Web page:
I was recently reminded of the grudging relationship I have with my birthday. As I have written more than once in this very space, I am more than happy to annually ignore the date of my birth – especially when the age in question ends in a zero.
Certain years are referred to as milestones, but I have long called them “round” birthdays. Along with life’s landmark occasions of 16, 18, and 21, we often single out round birthdays for special recognition and, by extension, celebration.
A couple of factors may have contributed to the cringe reflex I experience whenever a round birthday turns up on my calendar. Part of my birthday reluctance stems from the mathematics of our family’s birth order.
As the oldest of five stairstep daughters, I am always the first to arrive in the uncharted waters of a new decade. When my youngest sister celebrated the big 5-0, my age odometer was almost ready to flip to the bigger 6-0. And to add another insulting zero to the mix, I have been and will always be twenty years older than my brother!
As for the celebratory part of any birthday, I belong to a family that traditionally observed such occasions in a low-key sort of way, with the birthday child’s choice of cake and ice cream the order of the day. It could, however, be tricky with the sister who is 368 days younger than I. With our February birthdays just three days apart, we sometimes shared a cake: her candles on one half, mine on the other. In the Scott household there were no themed birthday parties or gifts of any kind.
Interestingly enough, my parents’ birthdays enjoyed, or suffered from, unusual calendar placement. My father’s early August birthday routinely occurred during the county fair, which meant his cake was often part of our fairgrounds picnic. And Mother’s birthday on December 26 was often lost in Christmas hustle and bustle – which she never really minded.
I was probably as happy as the next person to reach driving age in 1964 and the age of majority two years later. Back then, the voting age was 21 – the year before I began teaching.
And then round birthdays rolled into my life. I laid low at 30 and 40, although I did attend a couple of surprise parties for friends turning 40 and 50. The over-the-hill theme of these gatherings did nothing to convince me to celebrate those ages when they finally arrived in my life.
In recent years, however, it seems that adult milestone birthdays have morphed into something of an art form. Card showers and memory books are popular, and artistically-designed cakes topped with a blaze of candles are all the rage.
Destination celebrations are also in vogue. Spa days, cruises, and weekend trips to amusement parks and places like Gatlinburg are great fun. Last year a close friend’s entire family planned a super celebration for the 100th birthday of their matriarch by clearing a calendar weekend and renting a house with accommodations for every cousin, in-law, and grandchild. When her Heavenly Father called her home shortly before the special gathering, they all partied anyway in honor of their dear mother/grandmother.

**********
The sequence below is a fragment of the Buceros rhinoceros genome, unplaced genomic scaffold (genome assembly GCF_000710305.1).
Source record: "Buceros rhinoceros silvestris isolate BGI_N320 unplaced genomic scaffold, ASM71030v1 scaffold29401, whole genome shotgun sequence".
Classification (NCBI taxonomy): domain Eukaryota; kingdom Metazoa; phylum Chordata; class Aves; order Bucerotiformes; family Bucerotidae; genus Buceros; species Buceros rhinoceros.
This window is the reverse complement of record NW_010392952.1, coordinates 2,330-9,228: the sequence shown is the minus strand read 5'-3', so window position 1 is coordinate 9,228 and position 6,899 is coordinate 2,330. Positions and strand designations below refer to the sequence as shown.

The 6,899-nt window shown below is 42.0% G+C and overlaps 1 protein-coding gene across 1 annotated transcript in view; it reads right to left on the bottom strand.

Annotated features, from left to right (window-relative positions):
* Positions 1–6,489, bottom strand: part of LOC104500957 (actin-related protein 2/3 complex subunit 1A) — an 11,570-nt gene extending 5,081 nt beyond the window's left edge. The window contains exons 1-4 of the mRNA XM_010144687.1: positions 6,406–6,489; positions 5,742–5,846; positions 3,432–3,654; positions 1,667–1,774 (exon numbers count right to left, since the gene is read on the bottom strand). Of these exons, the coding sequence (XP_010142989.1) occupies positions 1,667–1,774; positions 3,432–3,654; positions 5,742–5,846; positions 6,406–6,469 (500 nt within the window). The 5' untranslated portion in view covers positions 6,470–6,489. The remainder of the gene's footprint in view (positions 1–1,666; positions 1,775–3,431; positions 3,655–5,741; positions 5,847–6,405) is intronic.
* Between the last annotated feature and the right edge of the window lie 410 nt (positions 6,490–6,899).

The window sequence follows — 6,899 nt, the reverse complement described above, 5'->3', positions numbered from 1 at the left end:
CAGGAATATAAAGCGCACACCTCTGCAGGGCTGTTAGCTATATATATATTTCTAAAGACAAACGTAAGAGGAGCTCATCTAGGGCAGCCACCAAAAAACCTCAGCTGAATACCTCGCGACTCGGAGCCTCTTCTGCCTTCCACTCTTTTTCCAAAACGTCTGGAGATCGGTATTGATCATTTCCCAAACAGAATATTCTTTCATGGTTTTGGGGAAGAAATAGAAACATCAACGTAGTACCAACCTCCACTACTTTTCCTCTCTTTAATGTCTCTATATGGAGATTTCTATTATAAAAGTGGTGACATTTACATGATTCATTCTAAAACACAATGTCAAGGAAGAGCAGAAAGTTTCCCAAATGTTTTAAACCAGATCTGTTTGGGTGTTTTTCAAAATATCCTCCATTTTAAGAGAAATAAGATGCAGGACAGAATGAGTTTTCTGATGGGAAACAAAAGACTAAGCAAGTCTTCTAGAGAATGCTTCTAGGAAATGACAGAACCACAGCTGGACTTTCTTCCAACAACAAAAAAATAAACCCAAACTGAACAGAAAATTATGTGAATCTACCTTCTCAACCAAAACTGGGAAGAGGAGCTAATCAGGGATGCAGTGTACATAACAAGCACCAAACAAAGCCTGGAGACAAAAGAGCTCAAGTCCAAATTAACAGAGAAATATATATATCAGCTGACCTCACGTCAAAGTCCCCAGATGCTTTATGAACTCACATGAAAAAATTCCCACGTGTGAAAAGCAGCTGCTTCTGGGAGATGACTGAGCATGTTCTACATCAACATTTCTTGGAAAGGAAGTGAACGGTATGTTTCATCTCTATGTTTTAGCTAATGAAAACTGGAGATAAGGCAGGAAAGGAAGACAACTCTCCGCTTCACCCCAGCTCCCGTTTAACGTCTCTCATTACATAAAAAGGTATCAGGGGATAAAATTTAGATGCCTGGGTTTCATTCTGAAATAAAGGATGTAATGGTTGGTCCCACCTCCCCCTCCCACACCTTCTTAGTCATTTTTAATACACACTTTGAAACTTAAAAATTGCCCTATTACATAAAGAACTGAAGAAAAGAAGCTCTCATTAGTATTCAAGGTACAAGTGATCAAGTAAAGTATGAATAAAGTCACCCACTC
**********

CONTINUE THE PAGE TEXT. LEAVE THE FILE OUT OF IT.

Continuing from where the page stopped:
With increasing frequency, a nice round birthday also offers the opportunity to cross an item off the bucket list. Five years ago, a quartet of former GHS friends accomplished just that.
I met the four of them when I returned to Graham to teach. In the years leading to the celebration of their sixth decade of life, I took a couple of them to Europe, watched them all graduate and marry, had their kids in class, saw them become grandmothers.
Infected with woman power and birthday spirit, Susan Traylor, Becky Jackson, Jane Lynott, and Jessie Barker headed south to zipline in Hocking Hills. Thoroughly inspired, they are not waiting a whole decade to celebrate again, planning a new adventure for the very unround halfway point before their next milestone.
However, in the circle of my family and friends, the undisputed mistress of round birthday extravaganzas is my friend Ingrid. It all began innocently enough when she was a new teacher at the Otto-Hahn-Gymnasium. To become better acquainted with the staff, she invited 30 of her colleagues to celebrate her 30th birthday in a restaurant known for its inexpensive prices for large portions of yummy food.
Ingrid celebrated 40 with an elegant gathering in Springe’s hunting castle where she and her guests enjoyed chamber music, ballet performances, and a potluck smorgasbord. Her 50th milestone found Ingrid in her backyard under tents specially arranged for a delightful garden party.
I flew to Germany for Ingrid’s 60th celebration, an unbelievable gala by her former choirs, musical casts, and musicians who performed for their beloved and revered teacher. What a night!
Her 70th party was smaller and quieter, although no less lovely, as she and eight high school classmates enjoyed a restaurant meal before touring a local castle. Ingrid embodies the concept that age is an attitude rather than a number. She is already pondering 80 with gusto and panache.
And who knows? In the nine years until I turn 80, perhaps I will decide to invite 80 of my closest friends to help me blow out 80 candles – just before the flame sets off the smoke alarm. It could happen…